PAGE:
I find this particularly significant because during that period pit bulls were, while not all that common, not all that rare as urban dogs in the US. This figures in the discussion of the CDC study below.
A San Francisco SPCA article on dog aggression, causes and cures. Note that it doesn't mention breed as a factor. http://www.sfspca.org/behavior/aggression.shtml#1
A UC Davis page devoted to articles, mostly from professional journals, on dog aggression. http://www.vetmed.ucdavis.edu/CCAB/aggression.html
(I was particularly taken by the study that found a lot of aggression in Cocker Spaniels.) UCD is, of course, one of the country's leading veterinary schools. Again, notice that breed gets relatively little attention in the articles.
THE CDC STUDY AND PIT BULL FATALITIES Having read the CDC study on dog bite fatalities more carefully, I believe it considerably overstates the dangers of pit bulls because it fails to properly identify the dogs involved in many of the fatal attacks.
Before we look at why this is so, let's look at the Top 10 'killer' breeds in the US according to the study. They are
"Pit bull type" Rottweiler German Shepherd "Husky type" Malamute Doberman Chow Great Dane St. Bernard
In fact this is pretty much a list of the most popular large dog breeds in the United States. (The pit bull gets honorary 'large dog' status because of its extreme strength.) You'll note that both Great Danes and St. Bernards make the list of top killer dogs. There is no commonality of purpose among these breeds, which might indicate an in-born tendency to aggression. Some of these are guard dogs, some are working dogs and some are fighting dogs (including the Chow.) The only thing they have in common is size and that they are popular breeds. The conclusions are that the danger of a dog killing someone is related to its size more than anything else and what the dog was originally bred for is largely irrelevant.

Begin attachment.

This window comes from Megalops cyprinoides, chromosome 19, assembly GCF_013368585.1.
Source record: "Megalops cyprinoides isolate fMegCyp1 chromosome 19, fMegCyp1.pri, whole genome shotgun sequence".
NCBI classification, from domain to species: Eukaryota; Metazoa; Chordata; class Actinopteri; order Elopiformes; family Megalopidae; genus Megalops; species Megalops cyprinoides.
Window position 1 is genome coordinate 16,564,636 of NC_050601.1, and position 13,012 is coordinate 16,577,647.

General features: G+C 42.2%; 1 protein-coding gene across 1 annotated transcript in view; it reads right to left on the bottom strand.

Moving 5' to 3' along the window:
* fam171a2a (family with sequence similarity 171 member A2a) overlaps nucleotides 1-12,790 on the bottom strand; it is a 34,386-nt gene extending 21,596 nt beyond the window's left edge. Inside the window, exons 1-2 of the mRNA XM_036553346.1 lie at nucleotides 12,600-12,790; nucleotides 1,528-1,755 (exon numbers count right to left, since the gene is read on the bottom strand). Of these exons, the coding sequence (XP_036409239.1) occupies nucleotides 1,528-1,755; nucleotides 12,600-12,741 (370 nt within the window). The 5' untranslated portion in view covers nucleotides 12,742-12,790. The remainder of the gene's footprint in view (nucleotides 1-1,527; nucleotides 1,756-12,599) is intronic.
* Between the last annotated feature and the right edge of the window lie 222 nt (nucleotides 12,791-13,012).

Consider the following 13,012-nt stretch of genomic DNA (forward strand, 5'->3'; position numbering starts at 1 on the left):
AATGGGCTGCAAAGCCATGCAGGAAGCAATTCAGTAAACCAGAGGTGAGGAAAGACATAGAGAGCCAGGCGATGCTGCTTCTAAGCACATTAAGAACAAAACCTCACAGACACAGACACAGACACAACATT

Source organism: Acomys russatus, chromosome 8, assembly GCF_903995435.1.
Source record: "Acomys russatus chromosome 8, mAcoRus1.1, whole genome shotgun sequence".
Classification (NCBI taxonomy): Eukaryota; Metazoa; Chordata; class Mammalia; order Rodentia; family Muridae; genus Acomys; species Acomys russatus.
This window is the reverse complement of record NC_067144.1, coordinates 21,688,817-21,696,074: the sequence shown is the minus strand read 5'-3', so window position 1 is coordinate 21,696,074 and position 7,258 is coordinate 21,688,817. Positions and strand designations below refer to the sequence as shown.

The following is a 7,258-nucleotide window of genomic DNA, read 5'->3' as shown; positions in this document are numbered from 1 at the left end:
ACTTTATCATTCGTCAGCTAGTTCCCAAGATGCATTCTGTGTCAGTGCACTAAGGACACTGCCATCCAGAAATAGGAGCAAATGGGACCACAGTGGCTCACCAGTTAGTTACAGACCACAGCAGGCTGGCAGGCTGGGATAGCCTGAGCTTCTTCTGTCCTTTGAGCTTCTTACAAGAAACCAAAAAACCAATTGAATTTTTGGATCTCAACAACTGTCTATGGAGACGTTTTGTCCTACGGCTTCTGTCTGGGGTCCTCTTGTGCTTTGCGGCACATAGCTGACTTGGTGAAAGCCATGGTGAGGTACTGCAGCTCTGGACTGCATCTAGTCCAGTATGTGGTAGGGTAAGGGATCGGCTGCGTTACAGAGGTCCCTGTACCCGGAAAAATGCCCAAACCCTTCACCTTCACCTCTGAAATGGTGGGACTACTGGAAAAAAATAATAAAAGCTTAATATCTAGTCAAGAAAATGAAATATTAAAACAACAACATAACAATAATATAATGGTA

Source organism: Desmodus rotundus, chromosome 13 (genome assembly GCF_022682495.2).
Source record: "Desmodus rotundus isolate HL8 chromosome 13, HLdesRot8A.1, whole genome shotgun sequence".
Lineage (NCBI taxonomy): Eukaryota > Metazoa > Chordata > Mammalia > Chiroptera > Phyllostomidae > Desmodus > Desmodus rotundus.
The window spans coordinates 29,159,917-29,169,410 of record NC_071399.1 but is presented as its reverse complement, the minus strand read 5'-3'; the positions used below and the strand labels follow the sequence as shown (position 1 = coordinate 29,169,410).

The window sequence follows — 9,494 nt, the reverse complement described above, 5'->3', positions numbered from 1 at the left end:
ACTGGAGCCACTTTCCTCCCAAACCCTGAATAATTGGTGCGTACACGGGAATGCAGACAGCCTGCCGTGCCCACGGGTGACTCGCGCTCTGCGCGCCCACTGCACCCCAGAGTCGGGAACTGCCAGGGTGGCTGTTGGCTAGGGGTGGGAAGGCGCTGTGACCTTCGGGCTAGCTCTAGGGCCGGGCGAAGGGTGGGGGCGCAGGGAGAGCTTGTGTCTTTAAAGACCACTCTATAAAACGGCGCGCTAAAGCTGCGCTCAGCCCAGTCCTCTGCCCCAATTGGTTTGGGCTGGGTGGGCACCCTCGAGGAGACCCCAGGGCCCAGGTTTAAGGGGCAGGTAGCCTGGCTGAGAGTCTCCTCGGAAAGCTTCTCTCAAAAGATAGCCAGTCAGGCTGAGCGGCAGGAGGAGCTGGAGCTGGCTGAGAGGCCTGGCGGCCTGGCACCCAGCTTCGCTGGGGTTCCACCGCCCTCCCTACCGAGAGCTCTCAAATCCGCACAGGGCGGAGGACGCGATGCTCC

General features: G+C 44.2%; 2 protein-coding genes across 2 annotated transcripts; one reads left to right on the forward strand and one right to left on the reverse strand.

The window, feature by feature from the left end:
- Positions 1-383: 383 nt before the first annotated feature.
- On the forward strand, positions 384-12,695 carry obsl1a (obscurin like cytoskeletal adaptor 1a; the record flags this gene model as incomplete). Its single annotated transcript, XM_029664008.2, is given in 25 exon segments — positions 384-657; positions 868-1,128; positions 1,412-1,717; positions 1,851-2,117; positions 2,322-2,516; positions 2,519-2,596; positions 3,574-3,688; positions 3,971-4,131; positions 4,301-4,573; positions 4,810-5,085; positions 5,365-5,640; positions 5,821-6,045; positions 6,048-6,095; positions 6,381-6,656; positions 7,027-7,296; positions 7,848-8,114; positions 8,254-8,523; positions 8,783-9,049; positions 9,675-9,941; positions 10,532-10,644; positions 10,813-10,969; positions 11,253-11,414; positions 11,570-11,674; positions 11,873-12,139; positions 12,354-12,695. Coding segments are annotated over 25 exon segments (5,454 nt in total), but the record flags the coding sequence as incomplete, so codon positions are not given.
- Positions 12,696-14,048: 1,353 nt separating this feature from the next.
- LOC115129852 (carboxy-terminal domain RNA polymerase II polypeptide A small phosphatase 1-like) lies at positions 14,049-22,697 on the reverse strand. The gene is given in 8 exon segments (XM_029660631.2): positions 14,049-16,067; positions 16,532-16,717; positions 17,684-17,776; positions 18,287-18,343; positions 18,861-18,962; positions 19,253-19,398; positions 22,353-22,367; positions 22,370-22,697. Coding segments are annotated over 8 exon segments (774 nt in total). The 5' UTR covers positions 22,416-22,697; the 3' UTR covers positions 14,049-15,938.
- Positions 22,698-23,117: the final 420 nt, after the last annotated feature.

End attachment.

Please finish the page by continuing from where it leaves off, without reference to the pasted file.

(In this context it's interesting to note a dog which is _not_ on the list of killers. The Bull Mastiff. Bull Mastiffs were bred at the end of the 19th century as English gamekeepers' dogs to attack and bring down poachers. In the early 20th century a popular rural sport in England was to give a man a running start into the woods and then send a Bull Mastiff in after him. The object was to see how long it took the dog to bring down the man. If there was ever a breed that should be dangerous, the Bull Mastiff is it. Actually they're 110-pound pussycats. They're also not nearly as common as the dogs that are on the top 10 list.)